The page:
The Alliance for Social Equity and Public Accountability ASEPA, says the decision by the Commission on Human Rights and Administrative Justice (CHRAJ) to discontinue bribery allegation investigations against the Chief Justice is a violation of their constitutional right and may seek legal redress.
Addressing the media in Accra, Executive Director of ASEPA, Mensah Thompson said the fact that it petitioned two entities does not warrant CRAJ to stop its investigation saying the two petitions were different.
ASEPA, in July petitioned CHRAJ to investigate allegations of a 5 million dollar bribe paid to the Chief Justice, justice Kwasi Anin-Yeboah.
But CHRAJ later said it could not continue with the investigation because ASEPA had also petitioned the Presidency.
Mensah Thompson said CHRAJ has violated their constitutional right .
He said “when it was brought to CHRAJ’s attention that another petition has been filed in another forum did they write back we the petitioners drawing our attention to to the double action and put us to our election to stay one of the actions.
“Where in the CHRAJ Act does it say that an action commenced in the same matter in another forum automatically truncates an ongoing investigations by CHRAJ”.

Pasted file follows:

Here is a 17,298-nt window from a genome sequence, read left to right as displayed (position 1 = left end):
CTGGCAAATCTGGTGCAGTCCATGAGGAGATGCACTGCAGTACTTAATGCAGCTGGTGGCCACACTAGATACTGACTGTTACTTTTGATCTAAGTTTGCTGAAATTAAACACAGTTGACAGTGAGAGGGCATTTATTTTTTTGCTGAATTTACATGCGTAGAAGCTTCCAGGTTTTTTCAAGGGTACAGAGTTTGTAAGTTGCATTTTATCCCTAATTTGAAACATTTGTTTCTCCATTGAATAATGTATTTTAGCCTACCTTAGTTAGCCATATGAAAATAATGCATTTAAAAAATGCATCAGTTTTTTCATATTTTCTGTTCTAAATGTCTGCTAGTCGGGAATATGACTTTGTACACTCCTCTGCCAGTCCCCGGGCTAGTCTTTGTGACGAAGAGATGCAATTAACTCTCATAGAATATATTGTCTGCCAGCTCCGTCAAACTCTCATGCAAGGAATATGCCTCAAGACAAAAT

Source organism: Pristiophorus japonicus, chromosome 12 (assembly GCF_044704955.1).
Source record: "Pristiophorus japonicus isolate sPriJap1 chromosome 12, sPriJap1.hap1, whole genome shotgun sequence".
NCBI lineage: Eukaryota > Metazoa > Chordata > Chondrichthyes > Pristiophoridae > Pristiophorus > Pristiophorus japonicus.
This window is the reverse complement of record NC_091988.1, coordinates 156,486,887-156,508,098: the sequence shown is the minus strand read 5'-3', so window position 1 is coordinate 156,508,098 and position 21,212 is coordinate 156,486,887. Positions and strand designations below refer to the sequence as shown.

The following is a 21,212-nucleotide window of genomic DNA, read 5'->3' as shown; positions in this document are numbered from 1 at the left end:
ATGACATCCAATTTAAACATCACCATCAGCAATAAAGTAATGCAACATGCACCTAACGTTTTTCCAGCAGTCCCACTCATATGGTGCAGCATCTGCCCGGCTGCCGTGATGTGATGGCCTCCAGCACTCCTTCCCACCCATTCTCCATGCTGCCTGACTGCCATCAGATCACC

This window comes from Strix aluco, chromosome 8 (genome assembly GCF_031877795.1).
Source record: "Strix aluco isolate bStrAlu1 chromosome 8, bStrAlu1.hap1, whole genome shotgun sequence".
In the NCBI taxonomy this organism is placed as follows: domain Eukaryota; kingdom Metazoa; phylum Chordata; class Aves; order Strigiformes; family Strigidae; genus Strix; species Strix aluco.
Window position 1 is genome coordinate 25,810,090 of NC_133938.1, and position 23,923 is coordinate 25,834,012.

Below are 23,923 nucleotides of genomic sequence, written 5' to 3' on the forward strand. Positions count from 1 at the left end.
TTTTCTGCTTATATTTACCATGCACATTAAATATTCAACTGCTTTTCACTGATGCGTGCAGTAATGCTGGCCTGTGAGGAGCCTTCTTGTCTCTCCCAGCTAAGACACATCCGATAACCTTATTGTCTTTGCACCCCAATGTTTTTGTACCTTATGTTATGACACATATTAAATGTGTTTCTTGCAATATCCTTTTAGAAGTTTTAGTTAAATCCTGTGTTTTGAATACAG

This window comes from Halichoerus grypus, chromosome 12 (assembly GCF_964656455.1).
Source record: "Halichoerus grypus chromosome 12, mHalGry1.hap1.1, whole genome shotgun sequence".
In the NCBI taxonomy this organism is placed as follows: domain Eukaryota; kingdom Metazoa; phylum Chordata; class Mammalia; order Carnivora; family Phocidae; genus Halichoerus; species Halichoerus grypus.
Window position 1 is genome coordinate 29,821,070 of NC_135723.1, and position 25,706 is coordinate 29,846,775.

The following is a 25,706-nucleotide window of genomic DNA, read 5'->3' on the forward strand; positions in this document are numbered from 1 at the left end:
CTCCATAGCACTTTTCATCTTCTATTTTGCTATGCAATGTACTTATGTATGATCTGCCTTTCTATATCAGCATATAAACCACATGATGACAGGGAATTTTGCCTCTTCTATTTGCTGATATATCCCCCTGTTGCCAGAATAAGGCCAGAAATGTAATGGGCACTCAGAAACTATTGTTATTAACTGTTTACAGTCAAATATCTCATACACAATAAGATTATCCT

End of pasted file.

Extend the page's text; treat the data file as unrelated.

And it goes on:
“We contend that the President should not interfere with this constitutional process and must stay with his function. A prima facie determination is not a full-scale investigation. We cannot afford to allow needless doubts and shadows of corruption to hang on the neck of the judiciary, let alone the Chief Justice. It is in this vein that we have taken this step.
“We hope that the principal actors clothed with the responsibility to bring finality to this matter ensure that they keep this at the back of their minds in furtherance of the utmost preservation of the judiciary and democracy. As for CHRAJ’s report, there is a very high likelihood that we will challenge this action in court”.
CHRAJ had declined to act on a petition filed by ASEPA against the Chief Justice because the think thank had petitioned the Presidency for the same reason.
CHRAJ said “Whilst it may be conceded that the complainant in the instant matter before the commission did not claim, as a specific relief, the removal of the respondent, it is discernible from its invocation of Article 146 that, that is the ultimate destination of the complainant.
“The procedure for the removal of a Chief Justice having been specifically provided for in Article 146, it is our considered view that the provisions of the said article take precedence over the general provisions of Article 218.”
By Evelyne Tengmaa|3news.com|Ghana